Why we’re building CloudTrawl using Amazon Web Services (and why you should consider them too)

For those not in the know AWS is a Cloud hosting provider; they allow their customers to use servers on a pay as you go basis, starting up and shutting them down quickly and paying by the hour.

Some of their customers are traditional web sites, some are web applications. In both cases the beauty is that extra web servers can be added almost instantly to cope when peak load comes along, i.e. when lots and lots of people are using the site.

So what’s so special about CloudTrawl that we need this? Are we expecting 100 users to log on one hour and the 10,000,000 the next? Well no, probably not.

The answer lies in the type of things CloudTrawl does:

1) Uptime Checking

This is nice and consistent. At launch we’ll have three servers doing this job, based in the US, Ireland and Japan. That number will grow but not overnight, as we get more customers we can add more.

2) Link Checking

This is the big reason we need a true Cloud service to run on, but it’s not obvious at first site. Using other online link checking services we’ve seen you set up your account and your site is scanned perhaps once a day, once a week or once a month. That’s nice and consistent right? Surely we can balance all of that out and just add servers as we need them? Nope, afraid not. We have an awesome button that rides right over that idea:


That little Start Now button means our service needs to be truly flexible. One minute we could be checking 10 sites for broken links, the next minute it could be 1,000.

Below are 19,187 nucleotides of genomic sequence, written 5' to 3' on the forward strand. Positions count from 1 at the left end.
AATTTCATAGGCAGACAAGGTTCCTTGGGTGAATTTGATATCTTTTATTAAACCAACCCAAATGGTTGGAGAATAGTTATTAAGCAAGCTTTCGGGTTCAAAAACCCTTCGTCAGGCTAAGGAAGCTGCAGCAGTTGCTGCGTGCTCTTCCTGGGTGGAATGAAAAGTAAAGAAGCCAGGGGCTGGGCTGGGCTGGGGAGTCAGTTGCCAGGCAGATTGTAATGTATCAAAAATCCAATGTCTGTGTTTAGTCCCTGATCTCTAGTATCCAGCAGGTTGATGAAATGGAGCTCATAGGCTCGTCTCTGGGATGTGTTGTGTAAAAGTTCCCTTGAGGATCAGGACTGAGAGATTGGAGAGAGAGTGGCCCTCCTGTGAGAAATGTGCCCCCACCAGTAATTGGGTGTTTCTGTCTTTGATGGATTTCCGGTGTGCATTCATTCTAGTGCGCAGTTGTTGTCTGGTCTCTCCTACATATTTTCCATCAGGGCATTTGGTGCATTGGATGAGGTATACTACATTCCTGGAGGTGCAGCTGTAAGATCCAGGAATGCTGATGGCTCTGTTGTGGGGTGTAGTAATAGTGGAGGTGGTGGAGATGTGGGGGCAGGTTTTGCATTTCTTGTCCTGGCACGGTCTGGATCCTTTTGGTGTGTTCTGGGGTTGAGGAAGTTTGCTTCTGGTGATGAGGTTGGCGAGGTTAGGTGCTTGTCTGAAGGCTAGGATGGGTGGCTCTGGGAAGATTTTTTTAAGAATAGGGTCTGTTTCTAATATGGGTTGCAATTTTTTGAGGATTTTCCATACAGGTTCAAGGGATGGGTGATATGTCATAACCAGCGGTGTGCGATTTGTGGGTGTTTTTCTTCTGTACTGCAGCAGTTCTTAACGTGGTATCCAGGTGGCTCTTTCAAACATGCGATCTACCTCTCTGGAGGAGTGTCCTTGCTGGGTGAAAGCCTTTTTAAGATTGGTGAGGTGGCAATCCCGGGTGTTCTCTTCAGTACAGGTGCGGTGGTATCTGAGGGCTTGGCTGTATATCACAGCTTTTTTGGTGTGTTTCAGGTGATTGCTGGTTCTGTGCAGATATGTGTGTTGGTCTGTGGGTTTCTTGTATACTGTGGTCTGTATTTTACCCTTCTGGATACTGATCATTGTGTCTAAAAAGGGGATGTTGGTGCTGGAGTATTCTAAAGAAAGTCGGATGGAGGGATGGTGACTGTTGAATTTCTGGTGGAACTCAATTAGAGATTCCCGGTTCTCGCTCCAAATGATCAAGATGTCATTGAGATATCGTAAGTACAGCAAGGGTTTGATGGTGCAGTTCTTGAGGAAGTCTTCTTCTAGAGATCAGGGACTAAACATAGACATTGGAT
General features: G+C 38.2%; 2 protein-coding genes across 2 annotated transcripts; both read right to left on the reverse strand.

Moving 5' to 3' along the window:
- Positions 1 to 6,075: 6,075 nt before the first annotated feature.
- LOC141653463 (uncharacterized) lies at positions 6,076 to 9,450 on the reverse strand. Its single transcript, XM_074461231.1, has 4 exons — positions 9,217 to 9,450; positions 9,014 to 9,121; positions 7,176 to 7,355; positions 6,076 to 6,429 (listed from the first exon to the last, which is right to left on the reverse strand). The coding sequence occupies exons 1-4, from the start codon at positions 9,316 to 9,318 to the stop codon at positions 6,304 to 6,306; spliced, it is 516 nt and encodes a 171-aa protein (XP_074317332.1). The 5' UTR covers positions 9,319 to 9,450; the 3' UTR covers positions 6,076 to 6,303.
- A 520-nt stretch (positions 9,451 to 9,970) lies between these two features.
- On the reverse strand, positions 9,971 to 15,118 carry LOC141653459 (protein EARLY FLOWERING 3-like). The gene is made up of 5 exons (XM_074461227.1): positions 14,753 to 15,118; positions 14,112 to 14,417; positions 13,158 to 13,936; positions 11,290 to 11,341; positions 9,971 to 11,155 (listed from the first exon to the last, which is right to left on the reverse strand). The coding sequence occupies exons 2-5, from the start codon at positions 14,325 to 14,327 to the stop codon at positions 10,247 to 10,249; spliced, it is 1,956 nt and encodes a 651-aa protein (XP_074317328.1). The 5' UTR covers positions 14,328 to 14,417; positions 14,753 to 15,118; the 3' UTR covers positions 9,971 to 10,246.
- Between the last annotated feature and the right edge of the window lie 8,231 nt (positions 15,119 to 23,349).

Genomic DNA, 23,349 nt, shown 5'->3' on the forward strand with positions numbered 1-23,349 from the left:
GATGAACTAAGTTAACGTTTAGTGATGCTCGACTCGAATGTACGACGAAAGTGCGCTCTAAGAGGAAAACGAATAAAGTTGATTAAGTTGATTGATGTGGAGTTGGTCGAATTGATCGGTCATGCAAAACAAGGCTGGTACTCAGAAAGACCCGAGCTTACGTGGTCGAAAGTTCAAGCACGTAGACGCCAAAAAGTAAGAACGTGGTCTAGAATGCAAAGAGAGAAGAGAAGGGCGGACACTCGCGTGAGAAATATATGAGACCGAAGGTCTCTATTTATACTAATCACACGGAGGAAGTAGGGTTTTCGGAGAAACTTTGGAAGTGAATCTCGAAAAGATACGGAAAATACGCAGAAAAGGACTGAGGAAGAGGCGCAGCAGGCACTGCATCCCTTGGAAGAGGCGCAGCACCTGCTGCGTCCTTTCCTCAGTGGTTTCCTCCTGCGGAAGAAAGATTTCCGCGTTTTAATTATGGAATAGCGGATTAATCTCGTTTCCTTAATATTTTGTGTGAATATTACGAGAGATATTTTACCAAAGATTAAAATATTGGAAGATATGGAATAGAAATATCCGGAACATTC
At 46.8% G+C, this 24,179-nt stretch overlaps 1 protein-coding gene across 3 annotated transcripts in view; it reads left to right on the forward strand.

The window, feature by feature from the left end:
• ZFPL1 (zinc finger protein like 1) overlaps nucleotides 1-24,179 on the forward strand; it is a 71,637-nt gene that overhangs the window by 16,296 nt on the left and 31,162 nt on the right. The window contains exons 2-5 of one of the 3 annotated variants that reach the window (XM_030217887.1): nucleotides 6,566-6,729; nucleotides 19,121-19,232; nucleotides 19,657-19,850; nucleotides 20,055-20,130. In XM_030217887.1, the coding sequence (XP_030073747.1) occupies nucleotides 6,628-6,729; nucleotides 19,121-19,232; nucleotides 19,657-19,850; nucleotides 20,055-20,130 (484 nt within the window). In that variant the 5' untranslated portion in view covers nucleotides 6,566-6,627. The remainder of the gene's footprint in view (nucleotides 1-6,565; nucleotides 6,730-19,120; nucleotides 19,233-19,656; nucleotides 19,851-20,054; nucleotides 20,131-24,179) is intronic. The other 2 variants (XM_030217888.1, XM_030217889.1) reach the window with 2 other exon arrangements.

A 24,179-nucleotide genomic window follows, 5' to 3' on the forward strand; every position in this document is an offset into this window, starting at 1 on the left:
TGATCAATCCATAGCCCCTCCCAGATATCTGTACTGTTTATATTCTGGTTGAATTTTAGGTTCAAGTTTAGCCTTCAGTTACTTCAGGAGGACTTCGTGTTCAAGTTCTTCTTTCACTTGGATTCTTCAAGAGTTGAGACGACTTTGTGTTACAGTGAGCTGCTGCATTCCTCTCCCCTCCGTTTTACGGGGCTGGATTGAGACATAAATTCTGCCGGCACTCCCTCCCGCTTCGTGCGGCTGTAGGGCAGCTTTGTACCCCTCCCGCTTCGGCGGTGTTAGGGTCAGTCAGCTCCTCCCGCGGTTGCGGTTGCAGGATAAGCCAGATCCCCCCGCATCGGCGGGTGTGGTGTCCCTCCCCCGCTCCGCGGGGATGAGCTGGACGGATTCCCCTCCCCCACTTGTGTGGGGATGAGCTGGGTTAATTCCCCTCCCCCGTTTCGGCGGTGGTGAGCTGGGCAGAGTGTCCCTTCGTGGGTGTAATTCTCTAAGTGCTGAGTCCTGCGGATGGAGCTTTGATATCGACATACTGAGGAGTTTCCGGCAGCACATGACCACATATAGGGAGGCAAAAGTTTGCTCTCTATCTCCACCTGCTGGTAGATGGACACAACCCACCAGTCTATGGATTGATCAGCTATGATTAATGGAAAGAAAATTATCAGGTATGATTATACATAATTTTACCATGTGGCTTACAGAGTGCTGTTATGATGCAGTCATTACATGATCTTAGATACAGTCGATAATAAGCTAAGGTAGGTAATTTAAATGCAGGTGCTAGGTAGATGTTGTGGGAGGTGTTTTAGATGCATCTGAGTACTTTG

So we needed to make sure we’d always have enough servers to do all that work and that’s why we’re running on AWS. We can automatically start up as many servers as we need to do the work and our customers don’t have to wait around.

If they’re worried their site might have broken links they can always hit Start Now and see CloudTrawl checking their site in real time and even fix the errors as they come in.

Pretty cool hugh?

So what’s the lesson for the web community? Well, the requirement to scale your site can come when you least expect it. Once your site is gaining some popularity it may be time to start seriously wondering: will one server always be enough? What if I suddenly get linked to from the BBC, CNN or Slashdot?

Luckily scaling isn’t necessarily that hard. For example If you have a site running static HTML Amazons EC2 is pretty easy to set up for scaling. If you’re into WordPress services like WP Engine are designed to scale automatically for you. It’s not that old-fashioned single server hosting is dead, but if you think there’s a chance you might see a big spike in traffic some day, now is a great time to start looking into options.

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